Abstract

The flow of liquid fuel (hydrogen) and the oxidizing agent in a rocket engine are controlled by valves that are called main feed valves. The most often used type of feed valve is the so-called in-line poppet valve. The pressure drop across the feed valve must be kept as low as possible to avoid cavitation, which may cause interruption of the proper amount of fuel flow. In addition, a controllable motion of the valve poppet during opening/closing of the valve is required to prevent the possibility of a water hammer.

This paper provides an experimental fluid dynamic investigation of a commercial in-line poppet valve. Pressure losses across the valve and drag forces experienced by the valve poppet were measured using approximately 1/2 scale model. The water was used as the flowing medium.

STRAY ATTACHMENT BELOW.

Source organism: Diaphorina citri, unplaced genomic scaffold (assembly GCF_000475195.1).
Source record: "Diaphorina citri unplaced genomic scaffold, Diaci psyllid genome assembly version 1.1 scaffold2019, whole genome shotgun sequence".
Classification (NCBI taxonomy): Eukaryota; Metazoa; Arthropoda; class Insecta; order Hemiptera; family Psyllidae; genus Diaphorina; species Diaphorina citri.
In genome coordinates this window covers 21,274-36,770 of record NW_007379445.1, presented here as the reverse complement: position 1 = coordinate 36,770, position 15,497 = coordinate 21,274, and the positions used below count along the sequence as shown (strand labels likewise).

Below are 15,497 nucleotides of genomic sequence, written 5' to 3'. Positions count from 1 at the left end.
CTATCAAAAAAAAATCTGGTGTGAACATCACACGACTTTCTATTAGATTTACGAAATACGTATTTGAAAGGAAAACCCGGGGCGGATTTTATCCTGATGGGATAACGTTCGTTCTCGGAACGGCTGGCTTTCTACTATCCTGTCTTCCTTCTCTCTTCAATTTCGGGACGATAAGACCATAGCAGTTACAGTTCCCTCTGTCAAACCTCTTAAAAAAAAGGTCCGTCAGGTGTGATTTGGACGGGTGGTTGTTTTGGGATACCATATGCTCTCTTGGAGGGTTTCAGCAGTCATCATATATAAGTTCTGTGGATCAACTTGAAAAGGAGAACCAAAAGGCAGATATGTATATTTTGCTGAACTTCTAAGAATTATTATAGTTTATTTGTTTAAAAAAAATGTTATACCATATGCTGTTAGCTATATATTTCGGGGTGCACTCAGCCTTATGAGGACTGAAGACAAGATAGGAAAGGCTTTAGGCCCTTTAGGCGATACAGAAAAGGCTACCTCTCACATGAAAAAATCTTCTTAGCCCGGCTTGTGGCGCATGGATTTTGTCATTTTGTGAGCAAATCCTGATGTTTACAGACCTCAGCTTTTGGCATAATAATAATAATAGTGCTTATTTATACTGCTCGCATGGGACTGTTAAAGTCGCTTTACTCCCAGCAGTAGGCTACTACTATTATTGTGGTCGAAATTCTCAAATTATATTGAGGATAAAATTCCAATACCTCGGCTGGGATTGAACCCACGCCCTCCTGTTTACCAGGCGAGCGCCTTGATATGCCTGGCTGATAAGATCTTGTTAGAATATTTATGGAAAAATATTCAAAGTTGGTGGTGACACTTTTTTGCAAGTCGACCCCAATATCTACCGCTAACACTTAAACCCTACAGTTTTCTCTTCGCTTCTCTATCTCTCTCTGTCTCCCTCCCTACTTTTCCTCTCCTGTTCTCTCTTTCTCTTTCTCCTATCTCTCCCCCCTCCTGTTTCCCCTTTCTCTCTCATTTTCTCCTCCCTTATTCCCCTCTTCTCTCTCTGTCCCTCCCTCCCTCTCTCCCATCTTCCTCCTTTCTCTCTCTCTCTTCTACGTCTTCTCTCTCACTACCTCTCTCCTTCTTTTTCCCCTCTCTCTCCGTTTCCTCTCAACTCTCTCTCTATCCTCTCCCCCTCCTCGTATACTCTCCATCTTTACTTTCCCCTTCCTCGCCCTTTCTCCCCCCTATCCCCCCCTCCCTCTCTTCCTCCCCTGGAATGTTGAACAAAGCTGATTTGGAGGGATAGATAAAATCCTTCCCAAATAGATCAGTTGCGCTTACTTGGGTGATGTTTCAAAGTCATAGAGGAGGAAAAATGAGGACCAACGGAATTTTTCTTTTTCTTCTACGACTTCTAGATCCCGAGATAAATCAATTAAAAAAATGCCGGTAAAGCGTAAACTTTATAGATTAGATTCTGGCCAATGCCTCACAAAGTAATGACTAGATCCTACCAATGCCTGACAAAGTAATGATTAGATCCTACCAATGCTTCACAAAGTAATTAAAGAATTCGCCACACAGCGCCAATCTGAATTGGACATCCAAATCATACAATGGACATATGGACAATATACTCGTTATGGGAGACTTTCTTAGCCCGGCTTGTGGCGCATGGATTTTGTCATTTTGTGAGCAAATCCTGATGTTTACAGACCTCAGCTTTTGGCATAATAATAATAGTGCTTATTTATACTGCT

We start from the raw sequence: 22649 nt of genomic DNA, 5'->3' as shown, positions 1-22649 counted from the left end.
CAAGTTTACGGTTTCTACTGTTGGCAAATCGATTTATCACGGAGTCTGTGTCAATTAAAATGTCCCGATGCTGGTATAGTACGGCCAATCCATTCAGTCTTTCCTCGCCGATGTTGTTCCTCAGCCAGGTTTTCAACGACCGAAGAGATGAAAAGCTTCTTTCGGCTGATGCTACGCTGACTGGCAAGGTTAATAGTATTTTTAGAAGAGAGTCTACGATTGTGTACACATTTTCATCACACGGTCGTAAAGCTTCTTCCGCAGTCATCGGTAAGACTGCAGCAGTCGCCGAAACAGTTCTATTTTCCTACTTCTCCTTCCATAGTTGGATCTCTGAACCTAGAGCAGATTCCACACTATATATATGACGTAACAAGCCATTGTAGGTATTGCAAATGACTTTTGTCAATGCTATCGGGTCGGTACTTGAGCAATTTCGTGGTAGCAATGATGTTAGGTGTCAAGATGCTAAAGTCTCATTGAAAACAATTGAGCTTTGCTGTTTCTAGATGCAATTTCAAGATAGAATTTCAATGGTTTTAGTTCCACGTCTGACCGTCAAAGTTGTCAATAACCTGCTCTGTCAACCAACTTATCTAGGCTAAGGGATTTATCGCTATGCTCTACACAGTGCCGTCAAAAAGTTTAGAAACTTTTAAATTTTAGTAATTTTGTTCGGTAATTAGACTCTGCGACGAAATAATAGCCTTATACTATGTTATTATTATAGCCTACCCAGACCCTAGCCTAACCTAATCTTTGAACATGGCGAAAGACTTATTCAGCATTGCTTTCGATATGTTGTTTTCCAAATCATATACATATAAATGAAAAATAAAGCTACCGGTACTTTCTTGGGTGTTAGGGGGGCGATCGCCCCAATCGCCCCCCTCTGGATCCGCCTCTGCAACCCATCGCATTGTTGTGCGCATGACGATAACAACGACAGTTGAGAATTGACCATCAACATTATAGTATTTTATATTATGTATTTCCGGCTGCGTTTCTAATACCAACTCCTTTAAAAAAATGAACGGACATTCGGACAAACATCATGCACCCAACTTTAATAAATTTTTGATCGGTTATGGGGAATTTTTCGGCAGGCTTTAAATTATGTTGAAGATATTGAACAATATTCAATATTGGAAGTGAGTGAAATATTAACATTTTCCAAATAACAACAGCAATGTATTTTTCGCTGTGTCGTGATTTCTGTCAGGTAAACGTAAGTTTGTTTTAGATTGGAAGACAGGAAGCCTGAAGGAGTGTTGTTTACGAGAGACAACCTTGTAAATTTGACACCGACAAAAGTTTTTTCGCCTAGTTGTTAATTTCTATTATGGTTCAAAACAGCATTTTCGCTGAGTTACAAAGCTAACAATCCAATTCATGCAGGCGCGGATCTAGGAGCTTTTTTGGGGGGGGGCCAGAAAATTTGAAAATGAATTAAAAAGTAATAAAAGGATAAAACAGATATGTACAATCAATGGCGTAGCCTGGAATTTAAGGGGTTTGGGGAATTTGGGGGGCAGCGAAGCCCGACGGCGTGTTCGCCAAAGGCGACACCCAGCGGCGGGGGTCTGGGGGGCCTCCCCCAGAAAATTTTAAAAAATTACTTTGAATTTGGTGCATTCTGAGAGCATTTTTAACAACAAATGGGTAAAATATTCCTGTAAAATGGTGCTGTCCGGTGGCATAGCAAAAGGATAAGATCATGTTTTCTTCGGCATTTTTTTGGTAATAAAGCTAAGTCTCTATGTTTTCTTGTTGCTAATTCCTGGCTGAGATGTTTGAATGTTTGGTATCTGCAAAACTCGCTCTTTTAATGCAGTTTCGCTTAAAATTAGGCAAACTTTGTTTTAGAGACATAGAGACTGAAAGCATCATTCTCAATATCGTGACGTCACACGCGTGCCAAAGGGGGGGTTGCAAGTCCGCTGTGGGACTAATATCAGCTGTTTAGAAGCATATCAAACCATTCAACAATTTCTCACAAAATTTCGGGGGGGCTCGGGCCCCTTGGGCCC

To find a valve design with minimum pressure loss, new valve models were designed and tested. The results of this research can be summarized as follows.

An optimal choice of valve housing contours and valve poppet shapes could decrease the pressure loss coefficient by more than 50%. (typically from ξ = 0.82 to ξ = 0.37). The pressure loss coefficient is strongly dependent on the Reynolds number up to Reynolds numbers of approximately less than 2.5 × 105. The flow force experienced by the valve poppet increases exponentially during closing of the valve.

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